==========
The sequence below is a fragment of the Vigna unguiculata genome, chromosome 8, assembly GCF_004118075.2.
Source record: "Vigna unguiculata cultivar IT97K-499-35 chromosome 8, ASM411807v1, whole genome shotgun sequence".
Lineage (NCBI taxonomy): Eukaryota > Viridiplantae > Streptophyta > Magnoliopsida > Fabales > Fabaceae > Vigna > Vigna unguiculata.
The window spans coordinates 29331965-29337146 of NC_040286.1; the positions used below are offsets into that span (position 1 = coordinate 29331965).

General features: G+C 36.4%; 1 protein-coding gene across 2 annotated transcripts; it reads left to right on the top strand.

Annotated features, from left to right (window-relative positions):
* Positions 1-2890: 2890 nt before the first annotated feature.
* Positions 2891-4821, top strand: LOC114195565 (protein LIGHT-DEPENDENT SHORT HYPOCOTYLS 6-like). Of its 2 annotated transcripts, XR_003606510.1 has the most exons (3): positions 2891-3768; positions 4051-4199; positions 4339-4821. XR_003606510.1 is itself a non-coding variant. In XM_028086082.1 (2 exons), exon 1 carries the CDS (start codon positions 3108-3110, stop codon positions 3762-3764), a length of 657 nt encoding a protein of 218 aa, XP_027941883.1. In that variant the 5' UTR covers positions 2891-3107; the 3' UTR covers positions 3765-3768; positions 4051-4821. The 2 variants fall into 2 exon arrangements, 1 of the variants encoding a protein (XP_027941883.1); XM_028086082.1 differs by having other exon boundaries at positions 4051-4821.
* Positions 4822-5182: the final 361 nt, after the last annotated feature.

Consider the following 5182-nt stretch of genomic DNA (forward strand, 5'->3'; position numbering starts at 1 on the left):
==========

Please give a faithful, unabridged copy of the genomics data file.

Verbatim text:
The sequence below is a fragment of the Vigna unguiculata genome, chromosome 8, assembly GCF_004118075.2.
Source record: "Vigna unguiculata cultivar IT97K-499-35 chromosome 8, ASM411807v1, whole genome shotgun sequence".
Lineage (NCBI taxonomy): Eukaryota > Viridiplantae > Streptophyta > Magnoliopsida > Fabales > Fabaceae > Vigna > Vigna unguiculata.
The window spans coordinates 29331965-29337146 of NC_040286.1; the positions used below are offsets into that span (position 1 = coordinate 29331965).

General features: G+C 36.4%; 1 protein-coding gene across 2 annotated transcripts; it reads left to right on the top strand.

Annotated features, from left to right (window-relative positions):
* Positions 1-2890: 2890 nt before the first annotated feature.
* Positions 2891-4821, top strand: LOC114195565 (protein LIGHT-DEPENDENT SHORT HYPOCOTYLS 6-like). Of its 2 annotated transcripts, XR_003606510.1 has the most exons (3): positions 2891-3768; positions 4051-4199; positions 4339-4821. XR_003606510.1 is itself a non-coding variant. In XM_028086082.1 (2 exons), exon 1 carries the CDS (start codon positions 3108-3110, stop codon positions 3762-3764), a length of 657 nt encoding a protein of 218 aa, XP_027941883.1. In that variant the 5' UTR covers positions 2891-3107; the 3' UTR covers positions 3765-3768; positions 4051-4821. The 2 variants fall into 2 exon arrangements, 1 of the variants encoding a protein (XP_027941883.1); XM_028086082.1 differs by having other exon boundaries at positions 4051-4821.
* Positions 4822-5182: the final 361 nt, after the last annotated feature.

Consider the following 5182-nt stretch of genomic DNA (forward strand, 5'->3'; position numbering starts at 1 on the left):